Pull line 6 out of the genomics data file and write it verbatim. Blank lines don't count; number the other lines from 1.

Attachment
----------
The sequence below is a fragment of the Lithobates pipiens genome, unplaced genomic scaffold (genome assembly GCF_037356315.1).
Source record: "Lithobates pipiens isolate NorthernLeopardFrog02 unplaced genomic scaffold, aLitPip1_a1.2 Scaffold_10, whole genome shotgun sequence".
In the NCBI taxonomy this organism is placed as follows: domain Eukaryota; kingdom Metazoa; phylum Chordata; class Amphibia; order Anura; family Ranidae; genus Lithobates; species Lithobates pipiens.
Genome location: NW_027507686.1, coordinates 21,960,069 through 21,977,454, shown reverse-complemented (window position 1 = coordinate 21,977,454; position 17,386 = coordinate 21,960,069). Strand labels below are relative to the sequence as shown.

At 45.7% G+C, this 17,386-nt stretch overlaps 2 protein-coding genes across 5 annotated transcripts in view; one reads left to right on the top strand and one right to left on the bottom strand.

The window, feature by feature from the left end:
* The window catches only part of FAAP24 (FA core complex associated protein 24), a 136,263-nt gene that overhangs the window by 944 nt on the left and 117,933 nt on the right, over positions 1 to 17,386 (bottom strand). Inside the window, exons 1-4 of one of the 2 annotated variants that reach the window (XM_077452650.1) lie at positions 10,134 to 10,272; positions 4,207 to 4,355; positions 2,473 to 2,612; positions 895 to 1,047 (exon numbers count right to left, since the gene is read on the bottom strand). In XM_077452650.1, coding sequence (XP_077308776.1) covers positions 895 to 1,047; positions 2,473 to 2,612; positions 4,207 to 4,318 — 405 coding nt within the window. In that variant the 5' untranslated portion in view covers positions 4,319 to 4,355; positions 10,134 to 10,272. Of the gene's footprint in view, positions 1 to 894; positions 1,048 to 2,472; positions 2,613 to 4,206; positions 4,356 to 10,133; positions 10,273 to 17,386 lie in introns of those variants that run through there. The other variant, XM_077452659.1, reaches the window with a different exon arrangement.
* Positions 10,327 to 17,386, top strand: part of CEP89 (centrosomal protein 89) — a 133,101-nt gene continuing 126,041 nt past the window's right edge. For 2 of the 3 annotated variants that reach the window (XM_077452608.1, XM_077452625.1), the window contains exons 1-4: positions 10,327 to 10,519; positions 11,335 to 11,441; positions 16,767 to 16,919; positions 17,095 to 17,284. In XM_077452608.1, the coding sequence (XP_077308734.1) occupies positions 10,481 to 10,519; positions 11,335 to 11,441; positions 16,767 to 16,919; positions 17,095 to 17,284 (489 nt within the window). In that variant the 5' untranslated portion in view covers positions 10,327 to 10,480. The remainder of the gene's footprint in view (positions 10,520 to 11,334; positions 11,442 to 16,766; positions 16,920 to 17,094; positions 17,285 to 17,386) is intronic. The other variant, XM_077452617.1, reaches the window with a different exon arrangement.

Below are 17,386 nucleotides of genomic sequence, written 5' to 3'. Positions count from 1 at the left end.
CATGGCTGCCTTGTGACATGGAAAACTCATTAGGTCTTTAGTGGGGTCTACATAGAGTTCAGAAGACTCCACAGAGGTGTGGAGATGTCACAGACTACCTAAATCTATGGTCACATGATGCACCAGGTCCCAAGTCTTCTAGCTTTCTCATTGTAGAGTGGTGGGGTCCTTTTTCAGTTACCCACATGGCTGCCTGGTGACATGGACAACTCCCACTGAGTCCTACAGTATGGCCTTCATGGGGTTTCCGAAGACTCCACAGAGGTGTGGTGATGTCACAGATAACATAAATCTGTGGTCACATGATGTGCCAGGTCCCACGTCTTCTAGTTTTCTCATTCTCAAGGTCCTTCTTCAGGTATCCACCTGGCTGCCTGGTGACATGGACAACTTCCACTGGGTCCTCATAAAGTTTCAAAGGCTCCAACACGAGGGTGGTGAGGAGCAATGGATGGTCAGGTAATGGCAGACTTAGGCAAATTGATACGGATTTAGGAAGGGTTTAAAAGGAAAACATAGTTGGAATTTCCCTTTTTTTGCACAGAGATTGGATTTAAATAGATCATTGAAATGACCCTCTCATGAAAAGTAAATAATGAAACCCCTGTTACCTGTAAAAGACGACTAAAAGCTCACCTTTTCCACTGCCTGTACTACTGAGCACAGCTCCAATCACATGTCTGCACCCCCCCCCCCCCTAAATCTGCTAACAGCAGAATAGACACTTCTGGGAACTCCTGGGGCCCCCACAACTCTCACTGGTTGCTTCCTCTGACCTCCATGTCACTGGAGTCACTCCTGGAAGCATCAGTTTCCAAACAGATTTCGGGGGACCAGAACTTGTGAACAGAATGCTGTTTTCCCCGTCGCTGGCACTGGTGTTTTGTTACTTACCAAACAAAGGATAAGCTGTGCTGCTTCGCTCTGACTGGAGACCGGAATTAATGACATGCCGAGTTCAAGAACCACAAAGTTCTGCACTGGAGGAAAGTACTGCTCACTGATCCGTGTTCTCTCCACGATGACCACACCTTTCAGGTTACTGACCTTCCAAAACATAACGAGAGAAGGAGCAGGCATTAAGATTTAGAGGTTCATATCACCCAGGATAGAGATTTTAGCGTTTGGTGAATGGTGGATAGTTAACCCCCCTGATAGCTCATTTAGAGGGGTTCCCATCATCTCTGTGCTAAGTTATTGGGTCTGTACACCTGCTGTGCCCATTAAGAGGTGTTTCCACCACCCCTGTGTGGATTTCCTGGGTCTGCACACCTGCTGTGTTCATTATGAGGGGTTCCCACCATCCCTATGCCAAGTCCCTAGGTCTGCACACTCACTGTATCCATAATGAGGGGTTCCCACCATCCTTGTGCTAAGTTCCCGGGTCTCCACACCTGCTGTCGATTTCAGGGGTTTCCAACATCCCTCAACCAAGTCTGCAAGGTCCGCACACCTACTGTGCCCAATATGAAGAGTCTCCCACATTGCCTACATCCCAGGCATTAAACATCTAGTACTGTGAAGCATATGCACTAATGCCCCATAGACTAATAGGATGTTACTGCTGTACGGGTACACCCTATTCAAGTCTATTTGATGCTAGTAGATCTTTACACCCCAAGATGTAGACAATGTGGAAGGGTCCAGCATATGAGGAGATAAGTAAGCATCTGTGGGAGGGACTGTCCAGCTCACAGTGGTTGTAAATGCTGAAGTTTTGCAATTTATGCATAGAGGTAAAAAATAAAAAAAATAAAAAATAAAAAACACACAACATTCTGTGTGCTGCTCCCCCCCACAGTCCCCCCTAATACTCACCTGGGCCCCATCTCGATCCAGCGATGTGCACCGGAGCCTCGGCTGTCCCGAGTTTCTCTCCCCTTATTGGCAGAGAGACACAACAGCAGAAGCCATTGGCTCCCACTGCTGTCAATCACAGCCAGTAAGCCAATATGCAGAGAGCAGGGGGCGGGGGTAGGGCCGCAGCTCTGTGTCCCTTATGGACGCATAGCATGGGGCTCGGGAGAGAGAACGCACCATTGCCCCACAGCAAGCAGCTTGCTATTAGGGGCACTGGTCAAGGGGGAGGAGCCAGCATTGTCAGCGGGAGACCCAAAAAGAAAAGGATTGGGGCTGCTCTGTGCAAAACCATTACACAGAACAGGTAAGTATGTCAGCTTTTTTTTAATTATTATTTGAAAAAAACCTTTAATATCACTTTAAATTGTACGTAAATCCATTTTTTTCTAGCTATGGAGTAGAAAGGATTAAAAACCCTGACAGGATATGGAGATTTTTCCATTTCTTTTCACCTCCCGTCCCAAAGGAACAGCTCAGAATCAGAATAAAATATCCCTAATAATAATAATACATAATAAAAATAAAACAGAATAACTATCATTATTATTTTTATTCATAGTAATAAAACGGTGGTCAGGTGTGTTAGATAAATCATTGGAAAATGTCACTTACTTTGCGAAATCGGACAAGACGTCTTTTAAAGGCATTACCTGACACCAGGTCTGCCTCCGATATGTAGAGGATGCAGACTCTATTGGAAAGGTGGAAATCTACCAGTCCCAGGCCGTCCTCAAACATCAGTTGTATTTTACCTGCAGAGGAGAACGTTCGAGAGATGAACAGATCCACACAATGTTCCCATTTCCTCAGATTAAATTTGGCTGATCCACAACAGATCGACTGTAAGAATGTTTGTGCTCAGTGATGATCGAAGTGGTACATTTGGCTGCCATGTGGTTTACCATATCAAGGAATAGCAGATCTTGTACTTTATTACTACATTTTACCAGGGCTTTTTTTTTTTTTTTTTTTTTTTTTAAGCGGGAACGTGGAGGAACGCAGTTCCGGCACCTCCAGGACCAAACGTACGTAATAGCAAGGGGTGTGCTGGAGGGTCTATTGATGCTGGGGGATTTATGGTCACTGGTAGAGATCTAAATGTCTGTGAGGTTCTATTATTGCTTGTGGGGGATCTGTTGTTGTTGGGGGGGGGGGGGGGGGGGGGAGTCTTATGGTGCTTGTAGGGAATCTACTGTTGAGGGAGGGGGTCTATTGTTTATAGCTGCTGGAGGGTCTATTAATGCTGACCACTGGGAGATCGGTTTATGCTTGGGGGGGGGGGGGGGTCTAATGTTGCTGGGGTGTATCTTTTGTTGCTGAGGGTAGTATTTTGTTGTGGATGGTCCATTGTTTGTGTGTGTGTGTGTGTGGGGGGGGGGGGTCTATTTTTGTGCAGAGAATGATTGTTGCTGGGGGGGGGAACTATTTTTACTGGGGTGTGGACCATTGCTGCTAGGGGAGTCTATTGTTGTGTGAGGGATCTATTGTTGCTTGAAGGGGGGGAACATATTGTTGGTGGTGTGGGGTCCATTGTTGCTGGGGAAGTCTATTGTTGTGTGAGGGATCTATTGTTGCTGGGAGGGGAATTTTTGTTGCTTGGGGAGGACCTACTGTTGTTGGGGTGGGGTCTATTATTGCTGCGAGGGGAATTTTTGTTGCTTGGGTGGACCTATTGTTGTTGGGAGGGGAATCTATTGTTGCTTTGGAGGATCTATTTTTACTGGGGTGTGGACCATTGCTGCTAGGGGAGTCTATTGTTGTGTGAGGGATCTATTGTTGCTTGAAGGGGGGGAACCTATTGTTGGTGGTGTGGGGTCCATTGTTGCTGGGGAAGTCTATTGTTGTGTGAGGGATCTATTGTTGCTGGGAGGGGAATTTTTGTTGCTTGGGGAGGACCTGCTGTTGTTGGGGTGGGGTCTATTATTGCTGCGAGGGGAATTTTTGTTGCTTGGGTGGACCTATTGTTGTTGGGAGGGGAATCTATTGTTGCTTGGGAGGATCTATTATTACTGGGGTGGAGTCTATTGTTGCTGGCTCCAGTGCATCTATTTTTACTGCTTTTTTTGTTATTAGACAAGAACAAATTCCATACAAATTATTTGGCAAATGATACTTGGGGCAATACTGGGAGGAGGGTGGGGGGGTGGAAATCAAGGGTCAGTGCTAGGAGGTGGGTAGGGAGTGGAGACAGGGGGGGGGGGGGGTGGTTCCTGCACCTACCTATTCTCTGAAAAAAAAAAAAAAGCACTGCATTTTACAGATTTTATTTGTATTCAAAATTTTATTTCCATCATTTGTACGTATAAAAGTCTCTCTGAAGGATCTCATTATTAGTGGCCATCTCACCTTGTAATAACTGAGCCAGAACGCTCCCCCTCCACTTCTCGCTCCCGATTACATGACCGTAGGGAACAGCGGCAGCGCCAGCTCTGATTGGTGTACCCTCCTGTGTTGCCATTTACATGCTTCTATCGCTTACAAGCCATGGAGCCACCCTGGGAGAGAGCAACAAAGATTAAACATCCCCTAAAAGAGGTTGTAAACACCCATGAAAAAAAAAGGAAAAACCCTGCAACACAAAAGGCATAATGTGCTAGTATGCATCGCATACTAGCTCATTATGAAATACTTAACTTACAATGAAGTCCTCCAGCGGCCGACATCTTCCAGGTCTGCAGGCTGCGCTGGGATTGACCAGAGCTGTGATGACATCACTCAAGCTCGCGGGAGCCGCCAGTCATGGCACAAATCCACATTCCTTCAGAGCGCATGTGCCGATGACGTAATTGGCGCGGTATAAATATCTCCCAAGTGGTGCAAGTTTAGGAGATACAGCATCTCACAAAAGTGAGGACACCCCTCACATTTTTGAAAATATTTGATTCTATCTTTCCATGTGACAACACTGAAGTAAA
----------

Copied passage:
The window, feature by feature from the left end: